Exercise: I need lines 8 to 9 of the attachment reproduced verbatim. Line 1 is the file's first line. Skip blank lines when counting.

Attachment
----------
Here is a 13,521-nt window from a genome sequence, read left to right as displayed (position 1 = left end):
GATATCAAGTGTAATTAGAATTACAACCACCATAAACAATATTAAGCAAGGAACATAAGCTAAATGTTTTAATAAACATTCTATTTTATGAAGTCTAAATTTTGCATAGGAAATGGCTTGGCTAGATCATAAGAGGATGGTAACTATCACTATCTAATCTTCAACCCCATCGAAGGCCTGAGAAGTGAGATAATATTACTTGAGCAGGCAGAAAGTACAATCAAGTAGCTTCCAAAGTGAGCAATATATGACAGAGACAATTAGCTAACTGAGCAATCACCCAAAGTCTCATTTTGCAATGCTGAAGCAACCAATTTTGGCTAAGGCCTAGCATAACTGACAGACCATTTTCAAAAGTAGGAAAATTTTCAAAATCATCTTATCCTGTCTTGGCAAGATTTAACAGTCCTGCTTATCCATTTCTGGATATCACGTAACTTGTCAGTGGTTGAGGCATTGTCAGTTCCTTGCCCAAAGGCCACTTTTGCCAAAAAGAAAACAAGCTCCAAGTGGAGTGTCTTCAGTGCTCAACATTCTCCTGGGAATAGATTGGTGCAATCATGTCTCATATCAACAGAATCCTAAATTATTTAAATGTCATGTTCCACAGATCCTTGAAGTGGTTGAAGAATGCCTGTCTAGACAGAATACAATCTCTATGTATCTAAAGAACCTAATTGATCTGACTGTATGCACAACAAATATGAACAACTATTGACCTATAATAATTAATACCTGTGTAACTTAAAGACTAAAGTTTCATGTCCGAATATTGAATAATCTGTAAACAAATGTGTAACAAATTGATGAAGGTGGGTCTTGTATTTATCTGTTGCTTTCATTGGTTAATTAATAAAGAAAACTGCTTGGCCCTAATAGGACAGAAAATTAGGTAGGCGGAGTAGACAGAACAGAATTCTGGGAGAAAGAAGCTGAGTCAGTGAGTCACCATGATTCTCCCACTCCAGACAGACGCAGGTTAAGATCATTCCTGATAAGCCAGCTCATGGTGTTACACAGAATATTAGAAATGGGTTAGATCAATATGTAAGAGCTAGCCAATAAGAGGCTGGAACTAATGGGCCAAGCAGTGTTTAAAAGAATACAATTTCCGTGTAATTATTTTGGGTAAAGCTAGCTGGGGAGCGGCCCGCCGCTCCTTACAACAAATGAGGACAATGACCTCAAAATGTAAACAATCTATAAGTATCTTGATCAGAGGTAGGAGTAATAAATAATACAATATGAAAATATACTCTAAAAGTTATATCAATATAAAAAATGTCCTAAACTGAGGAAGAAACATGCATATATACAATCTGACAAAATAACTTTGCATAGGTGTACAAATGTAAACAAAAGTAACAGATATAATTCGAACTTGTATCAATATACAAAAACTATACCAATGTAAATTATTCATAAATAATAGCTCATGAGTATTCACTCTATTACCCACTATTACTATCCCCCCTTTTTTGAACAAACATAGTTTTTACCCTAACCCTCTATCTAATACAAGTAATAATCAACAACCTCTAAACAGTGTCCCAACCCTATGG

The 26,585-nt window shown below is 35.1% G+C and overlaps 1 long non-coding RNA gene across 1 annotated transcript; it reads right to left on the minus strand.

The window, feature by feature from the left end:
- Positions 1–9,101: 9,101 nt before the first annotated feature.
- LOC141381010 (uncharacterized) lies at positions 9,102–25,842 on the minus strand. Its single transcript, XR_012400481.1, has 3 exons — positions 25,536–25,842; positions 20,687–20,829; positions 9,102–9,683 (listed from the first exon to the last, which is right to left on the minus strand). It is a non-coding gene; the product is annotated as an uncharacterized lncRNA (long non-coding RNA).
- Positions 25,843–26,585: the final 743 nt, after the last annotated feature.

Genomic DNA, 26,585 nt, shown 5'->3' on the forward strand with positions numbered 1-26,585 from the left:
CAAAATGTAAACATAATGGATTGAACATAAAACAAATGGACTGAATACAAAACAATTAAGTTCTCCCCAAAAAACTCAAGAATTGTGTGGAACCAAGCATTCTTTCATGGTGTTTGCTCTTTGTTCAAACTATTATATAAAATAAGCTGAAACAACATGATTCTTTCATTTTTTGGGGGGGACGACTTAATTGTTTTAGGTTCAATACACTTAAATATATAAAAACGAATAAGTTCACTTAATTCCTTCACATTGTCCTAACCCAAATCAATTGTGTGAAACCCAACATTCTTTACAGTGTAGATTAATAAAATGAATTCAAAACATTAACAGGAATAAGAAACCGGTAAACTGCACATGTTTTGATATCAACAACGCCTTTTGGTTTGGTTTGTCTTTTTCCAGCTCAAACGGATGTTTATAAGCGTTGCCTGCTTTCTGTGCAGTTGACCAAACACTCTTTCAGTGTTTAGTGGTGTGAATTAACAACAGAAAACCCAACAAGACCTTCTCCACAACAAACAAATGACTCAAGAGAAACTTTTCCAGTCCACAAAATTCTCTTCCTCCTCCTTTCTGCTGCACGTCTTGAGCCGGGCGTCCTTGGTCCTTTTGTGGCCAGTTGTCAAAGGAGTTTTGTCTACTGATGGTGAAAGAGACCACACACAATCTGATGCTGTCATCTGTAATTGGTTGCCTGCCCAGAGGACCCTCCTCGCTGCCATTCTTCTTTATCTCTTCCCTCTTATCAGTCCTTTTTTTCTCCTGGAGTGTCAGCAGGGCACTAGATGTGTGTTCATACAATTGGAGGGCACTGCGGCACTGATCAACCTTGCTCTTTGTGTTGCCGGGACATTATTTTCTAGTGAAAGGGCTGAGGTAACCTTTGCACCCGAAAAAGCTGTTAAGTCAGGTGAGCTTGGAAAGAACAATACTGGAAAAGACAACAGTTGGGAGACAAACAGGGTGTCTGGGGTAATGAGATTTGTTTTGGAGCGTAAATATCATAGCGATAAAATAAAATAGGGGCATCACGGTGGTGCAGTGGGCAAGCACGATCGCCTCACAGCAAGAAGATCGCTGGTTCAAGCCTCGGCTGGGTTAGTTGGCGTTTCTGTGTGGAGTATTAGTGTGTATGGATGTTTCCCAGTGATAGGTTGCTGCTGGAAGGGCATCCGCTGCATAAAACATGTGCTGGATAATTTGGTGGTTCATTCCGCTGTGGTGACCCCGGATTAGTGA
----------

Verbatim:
Genomic DNA, 26,585 nt, shown 5'->3' on the forward strand with positions numbered 1-26,585 from the left:
CAAAATGTAAACATAATGGATTGAACATAAAACAAATGGACTGAATACAAAACAATTAAGTTCTCCCCAAAAAACTCAAGAATTGTGTGGAACCAAGCATTCTTTCATGGTGTTTGCTCTTTGTTCAAACTATTATATAAAATAAGCTGAAACAACATGATTCTTTCATTTTTTGGGGGGGACGACTTAATTGTTTTAGGTTCAATACACTTAAATATATAAAAACGAATAAGTTCACTTAATTCCTTCACATTGTCCTAACCCAAATCAATTGTGTGAAACCCAACATTCTTTACAGTGTAGATTAATAAAATGAATTCAAAACATTAACAGGAATAAGAAACCGGTAAACTGCACATGTTTTGATATCAACAACGCCTTTTGGTTTGGTTTGTCTTTTTCCAGCTCAAACGGATGTTTATAAGCGTTGCCTGCTTTCTGTGCAGTTGACCAAACACTCTTTCAGTGTTTAGTGGTGTGAATTAACAACAGAAAACCCAACAAGACCTTCTCCACAACAAACAAATGACTCAAGAGAAACTTTTCCAGTCCACAAAATTCTCTTCCTCCTCCTTTCTGCTGCACGTCTTGAGCCGGGCGTCCTTGGTCCTTTTGTGGCCAGTTGTCAAAGGAGTTTTGTCTACTGATGGTGAAAGAGACCACACACAATCTGATGCTGTCATCTGTAATTGGTTGCCTGCCCAGAGGACCCTCCTCGCTGCCATTCTTCTTTATCTCTTCCCTCTTATCAGTCCTTTTTTTCTCCTGGAGTGTCAGCAGGGCACTAGATGTGTGTTCATACAATTGGAGGGCACTGCGGCACTGATCAACCTTGCTCTTTGTGTTGCCGGGACATTATTTTCTAGTGAAAGGGCTGAGGTAACCTTTGCACCCGAAAAAGCTGTTAAGTCAGGTGAGCTTGGAAAGAACAATACTGGAAAAGACAACAGTTGGGAGACAAACAGGGTGTCTGGGGTAATGAGATTTGTTTTGGAGCGTAAATATCATAGCGATAAAATAAAATAGGGGCATCACGGTGGTGCAGTGGGCAAGCACGATCGCCTCACAGCAAGAAGATCGCTGGTTCAAGCCTCGGCTGGGTTAGTTGGCGTTTCTGTGTGGAGTATTAGTGTGTATGGATGTTTCCCAGTGATAGGTTGCTGCTGGAAGGGCATCCGCTGCATAAAACATGTGCTGGATAATTTGGTGGTTCATTCCGCTGTGGTGACCCCGGATTAGTGA